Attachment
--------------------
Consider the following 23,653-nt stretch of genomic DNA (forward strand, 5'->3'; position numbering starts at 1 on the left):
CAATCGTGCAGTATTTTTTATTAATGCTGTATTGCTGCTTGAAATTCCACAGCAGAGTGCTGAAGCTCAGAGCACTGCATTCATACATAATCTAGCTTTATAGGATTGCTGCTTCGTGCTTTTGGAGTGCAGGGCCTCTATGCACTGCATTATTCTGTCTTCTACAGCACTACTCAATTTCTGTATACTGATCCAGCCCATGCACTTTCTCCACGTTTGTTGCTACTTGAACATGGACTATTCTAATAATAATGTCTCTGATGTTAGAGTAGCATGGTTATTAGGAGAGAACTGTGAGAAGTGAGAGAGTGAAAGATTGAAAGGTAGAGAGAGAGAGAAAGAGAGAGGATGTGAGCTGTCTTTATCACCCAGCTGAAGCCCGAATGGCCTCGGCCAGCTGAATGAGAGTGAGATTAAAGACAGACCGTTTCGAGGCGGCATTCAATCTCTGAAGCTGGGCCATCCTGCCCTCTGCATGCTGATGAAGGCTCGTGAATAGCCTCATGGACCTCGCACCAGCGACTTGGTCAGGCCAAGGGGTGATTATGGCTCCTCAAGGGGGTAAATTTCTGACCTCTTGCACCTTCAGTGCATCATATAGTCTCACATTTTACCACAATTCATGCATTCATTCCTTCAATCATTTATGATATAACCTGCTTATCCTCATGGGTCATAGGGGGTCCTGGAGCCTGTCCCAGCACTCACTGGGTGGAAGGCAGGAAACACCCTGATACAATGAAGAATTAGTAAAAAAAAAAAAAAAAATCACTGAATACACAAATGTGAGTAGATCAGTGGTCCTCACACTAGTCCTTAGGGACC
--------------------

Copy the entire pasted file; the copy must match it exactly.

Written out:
Consider the following 23,653-nt stretch of genomic DNA (forward strand, 5'->3'; position numbering starts at 1 on the left):
CAATCGTGCAGTATTTTTTATTAATGCTGTATTGCTGCTTGAAATTCCACAGCAGAGTGCTGAAGCTCAGAGCACTGCATTCATACATAATCTAGCTTTATAGGATTGCTGCTTCGTGCTTTTGGAGTGCAGGGCCTCTATGCACTGCATTATTCTGTCTTCTACAGCACTACTCAATTTCTGTATACTGATCCAGCCCATGCACTTTCTCCACGTTTGTTGCTACTTGAACATGGACTATTCTAATAATAATGTCTCTGATGTTAGAGTAGCATGGTTATTAGGAGAGAACTGTGAGAAGTGAGAGAGTGAAAGATTGAAAGGTAGAGAGAGAGAGAAAGAGAGAGGATGTGAGCTGTCTTTATCACCCAGCTGAAGCCCGAATGGCCTCGGCCAGCTGAATGAGAGTGAGATTAAAGACAGACCGTTTCGAGGCGGCATTCAATCTCTGAAGCTGGGCCATCCTGCCCTCTGCATGCTGATGAAGGCTCGTGAATAGCCTCATGGACCTCGCACCAGCGACTTGGTCAGGCCAAGGGGTGATTATGGCTCCTCAAGGGGGTAAATTTCTGACCTCTTGCACCTTCAGTGCATCATATAGTCTCACATTTTACCACAATTCATGCATTCATTCCTTCAATCATTTATGATATAACCTGCTTATCCTCATGGGTCATAGGGGGTCCTGGAGCCTGTCCCAGCACTCACTGGGTGGAAGGCAGGAAACACCCTGATACAATGAAGAATTAGTAAAAAAAAAAAAAAAAATCACTGAATACACAAATGTGAGTAGATCAGTGGTCCTCACACTAGTCCTTAGGGACC